What results is that you define a niche, namely all the customers whose needs fit your set of criteria, and you will win the business as well as have a guideline for your salesmen and dealers to evaluate prospects by. It is a waste of everyone’s time, certainly, to try to sell ice cubes to Eskimos or Windows OS to Mr. Pogson, so it helps to know where you should not bother to try.

    M$ also made exclusive deals with all the major OEMs so that any retailer buying from the usual suppliers would not have any competing products to sell.

    That, I think, is not true. Microsoft made exclusive deals in the late 1980s and early 1990s with several OEMs, notably Dell and Compaq, who were eager to get lower prices for DOS and Windows as well as co-marketing support from Microsoft. That practice was disallowed under the terms of the settlements reached with the SEC and antitrust division of the Justice Department and never reached the level of “all”. IBM itself, Sony, Panasonic, Hitachi, and HP were not favored with such arrangements.

    Regardless, OEMs have not been in that position for almost 20 years and that is no longer any reason for lack of success by others.

  18. Clarence Moon wrote, “Can you even offer a hypothetical method by which Microsoft could manage to compel a retailer such as WalMart to not offer competing products?”

    Sure, training. M$ provides low-cost training to sales staff and they surely don’t teach them how to sell competing products. M$ also offers FUD, which like the prattle of any good con-man has enough truth in it to make it believable while completely turning the mark in a direction he would not naturally go and in which the mark brings profit to the con-man. Remember “Get the FUD”? Anyone falling for that stuff would think anyone buying/selling competing products was off his rocker. M$ also made exclusive deals with all the major OEMs so that any retailer buying from the usual suppliers would not have any competing products to sell.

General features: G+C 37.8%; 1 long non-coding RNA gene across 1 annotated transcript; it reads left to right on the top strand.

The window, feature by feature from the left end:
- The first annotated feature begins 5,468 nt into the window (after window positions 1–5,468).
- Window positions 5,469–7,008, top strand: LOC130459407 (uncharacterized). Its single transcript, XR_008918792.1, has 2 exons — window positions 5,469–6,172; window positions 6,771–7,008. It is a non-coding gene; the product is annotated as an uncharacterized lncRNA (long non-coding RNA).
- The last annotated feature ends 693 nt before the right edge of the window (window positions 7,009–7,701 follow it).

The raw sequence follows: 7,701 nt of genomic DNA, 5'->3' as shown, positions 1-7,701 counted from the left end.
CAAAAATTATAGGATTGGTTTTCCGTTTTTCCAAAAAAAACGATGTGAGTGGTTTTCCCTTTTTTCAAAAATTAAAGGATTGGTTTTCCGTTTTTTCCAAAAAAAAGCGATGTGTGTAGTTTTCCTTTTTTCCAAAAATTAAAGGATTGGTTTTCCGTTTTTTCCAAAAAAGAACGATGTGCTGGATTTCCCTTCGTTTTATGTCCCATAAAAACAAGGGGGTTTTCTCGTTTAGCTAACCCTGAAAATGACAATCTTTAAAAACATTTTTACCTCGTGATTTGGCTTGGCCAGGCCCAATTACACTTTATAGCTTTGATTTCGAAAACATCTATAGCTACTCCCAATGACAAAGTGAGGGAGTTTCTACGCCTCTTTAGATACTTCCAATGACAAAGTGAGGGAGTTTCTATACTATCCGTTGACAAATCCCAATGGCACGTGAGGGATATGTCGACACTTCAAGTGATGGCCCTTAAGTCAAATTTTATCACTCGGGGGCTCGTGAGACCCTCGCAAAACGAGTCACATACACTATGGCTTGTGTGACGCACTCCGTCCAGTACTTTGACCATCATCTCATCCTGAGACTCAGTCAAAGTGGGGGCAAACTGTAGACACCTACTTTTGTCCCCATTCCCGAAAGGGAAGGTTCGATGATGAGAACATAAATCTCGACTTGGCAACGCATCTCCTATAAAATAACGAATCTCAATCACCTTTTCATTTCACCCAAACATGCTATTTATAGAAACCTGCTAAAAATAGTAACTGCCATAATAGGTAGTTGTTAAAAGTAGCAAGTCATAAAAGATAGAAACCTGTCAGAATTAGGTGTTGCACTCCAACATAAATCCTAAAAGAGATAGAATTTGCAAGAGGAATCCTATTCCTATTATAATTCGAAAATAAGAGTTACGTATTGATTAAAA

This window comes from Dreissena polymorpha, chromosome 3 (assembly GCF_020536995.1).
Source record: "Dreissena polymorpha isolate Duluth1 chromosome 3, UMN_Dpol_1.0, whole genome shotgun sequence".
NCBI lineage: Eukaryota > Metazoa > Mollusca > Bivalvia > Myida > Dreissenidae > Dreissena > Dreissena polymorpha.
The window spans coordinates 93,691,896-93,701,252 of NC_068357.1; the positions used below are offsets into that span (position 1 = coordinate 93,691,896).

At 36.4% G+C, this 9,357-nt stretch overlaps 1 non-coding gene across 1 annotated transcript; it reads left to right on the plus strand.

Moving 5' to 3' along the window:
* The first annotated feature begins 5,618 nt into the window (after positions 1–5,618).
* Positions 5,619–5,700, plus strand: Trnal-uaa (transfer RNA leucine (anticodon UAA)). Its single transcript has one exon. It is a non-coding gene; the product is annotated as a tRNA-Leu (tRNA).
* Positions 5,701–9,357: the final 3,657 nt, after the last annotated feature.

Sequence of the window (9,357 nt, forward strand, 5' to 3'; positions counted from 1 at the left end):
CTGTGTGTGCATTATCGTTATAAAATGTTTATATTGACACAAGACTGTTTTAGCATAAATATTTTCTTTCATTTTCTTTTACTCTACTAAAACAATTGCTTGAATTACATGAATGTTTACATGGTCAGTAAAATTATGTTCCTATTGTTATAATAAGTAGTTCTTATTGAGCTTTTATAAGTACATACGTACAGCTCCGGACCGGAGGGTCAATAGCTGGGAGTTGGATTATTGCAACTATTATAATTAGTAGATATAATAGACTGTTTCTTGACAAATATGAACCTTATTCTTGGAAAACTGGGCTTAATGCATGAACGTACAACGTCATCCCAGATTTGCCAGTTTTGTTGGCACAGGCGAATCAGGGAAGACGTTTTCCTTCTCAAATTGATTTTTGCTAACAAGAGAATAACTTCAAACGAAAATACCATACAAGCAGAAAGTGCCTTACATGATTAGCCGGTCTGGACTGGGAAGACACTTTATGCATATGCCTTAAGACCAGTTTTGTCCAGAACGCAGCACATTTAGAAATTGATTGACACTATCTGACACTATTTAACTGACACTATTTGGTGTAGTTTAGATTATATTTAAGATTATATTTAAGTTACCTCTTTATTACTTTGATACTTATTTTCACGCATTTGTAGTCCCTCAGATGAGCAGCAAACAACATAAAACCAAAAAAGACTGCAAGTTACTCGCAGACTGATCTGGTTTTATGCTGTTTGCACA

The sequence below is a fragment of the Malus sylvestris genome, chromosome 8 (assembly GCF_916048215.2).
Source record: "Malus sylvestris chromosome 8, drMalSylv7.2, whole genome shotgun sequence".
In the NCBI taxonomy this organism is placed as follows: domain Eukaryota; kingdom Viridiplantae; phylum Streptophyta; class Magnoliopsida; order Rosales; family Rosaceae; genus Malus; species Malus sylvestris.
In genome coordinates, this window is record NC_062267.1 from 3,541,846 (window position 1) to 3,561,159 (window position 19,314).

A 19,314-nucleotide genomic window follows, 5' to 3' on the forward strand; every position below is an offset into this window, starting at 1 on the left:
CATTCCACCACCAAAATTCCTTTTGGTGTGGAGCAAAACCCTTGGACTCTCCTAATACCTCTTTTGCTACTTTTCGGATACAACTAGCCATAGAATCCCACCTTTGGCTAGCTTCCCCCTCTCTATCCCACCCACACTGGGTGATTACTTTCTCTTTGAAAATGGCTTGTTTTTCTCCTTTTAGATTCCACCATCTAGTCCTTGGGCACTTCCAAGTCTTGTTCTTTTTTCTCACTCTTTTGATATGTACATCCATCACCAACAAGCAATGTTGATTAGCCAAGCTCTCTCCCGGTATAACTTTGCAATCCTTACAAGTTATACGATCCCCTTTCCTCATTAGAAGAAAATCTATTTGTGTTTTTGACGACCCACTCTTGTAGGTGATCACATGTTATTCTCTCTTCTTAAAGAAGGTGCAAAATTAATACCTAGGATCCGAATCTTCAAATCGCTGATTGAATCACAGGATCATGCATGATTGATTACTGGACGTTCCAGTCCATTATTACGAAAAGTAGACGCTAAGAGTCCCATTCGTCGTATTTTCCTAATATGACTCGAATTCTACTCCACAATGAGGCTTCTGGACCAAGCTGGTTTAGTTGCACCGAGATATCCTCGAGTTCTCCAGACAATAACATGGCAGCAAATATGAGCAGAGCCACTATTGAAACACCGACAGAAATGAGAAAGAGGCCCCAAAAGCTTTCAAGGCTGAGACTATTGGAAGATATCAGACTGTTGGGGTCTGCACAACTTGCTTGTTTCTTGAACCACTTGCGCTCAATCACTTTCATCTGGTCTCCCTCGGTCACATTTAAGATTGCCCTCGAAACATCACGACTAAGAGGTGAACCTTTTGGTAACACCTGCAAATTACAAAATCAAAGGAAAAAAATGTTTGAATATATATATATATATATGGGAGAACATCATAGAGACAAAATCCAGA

19. Clarence Moon says:

    Presumably you have some sort of evidence to justify such a claim? Can you even offer a hypothetical method by which Microsoft could manage to compel a retailer such as WalMart to not offer competing products? Remember, this is the computer age and tons of documents are leaked right and left on the internet.

    Could you even offer a hypothetical reason why WalMart would, along with K-Mart and all of the other retail outlets, forego opportunities to sell something in demand by the public?

    For that matter, how many units are sold by Positivo with Linux and how many are sold with Windows? Does anyone even know? Linux models are being offered for on-line purchase as you demonstrate, but are they available in stores as well? Is anyone actually buying them? If you look at the web stats you showed for Brasil in another thread, there is an even lower percentage of Linux use than in the USA as I remember.

    As to ASUS, I believe the answer is that Linux cannot run Quicken or any of the other popular applications that exist for Windows. You do not care, but I would never buy a new computer that would not run my favorites. Presuming that ASUS or any other OEM is such a toady of Microsoft that they will harm their companies financially seems absurd to me. You need to find proof of that.

  20. Clarence Moon wrote, “Very few seem to want the Linux PCs as off the shelf products and so the retailers don’t ask for them, and the OEMs do not supply them. Simple as that.”

    Many millions of GNU/Linux PCs are selling around the world today, so it’s not that simple. I wrote a blog post today that shows Positivo selling 1.6 million PCs per annum and many of them have GNU/Linux. There is no shortage of retailers willing to offer them in South America. In North America, ASUS could not keep retail shelves stocked because demand exceeded supply by a large factor but now you cannot find any of them because M$ and its partners shut them out rather than to share retail shelves with them.

    Why did M$ get ASUS to exclude GNU/Linux instead of competing with GNU/Linux? They could not match the price/performance.

  21. Clarence Moon says:

    I could start with the idea that such activity is not anti-competitive based on any law in any country today, Mr. Pogson, but I think that I should really start with how illogical your whole proposition appears.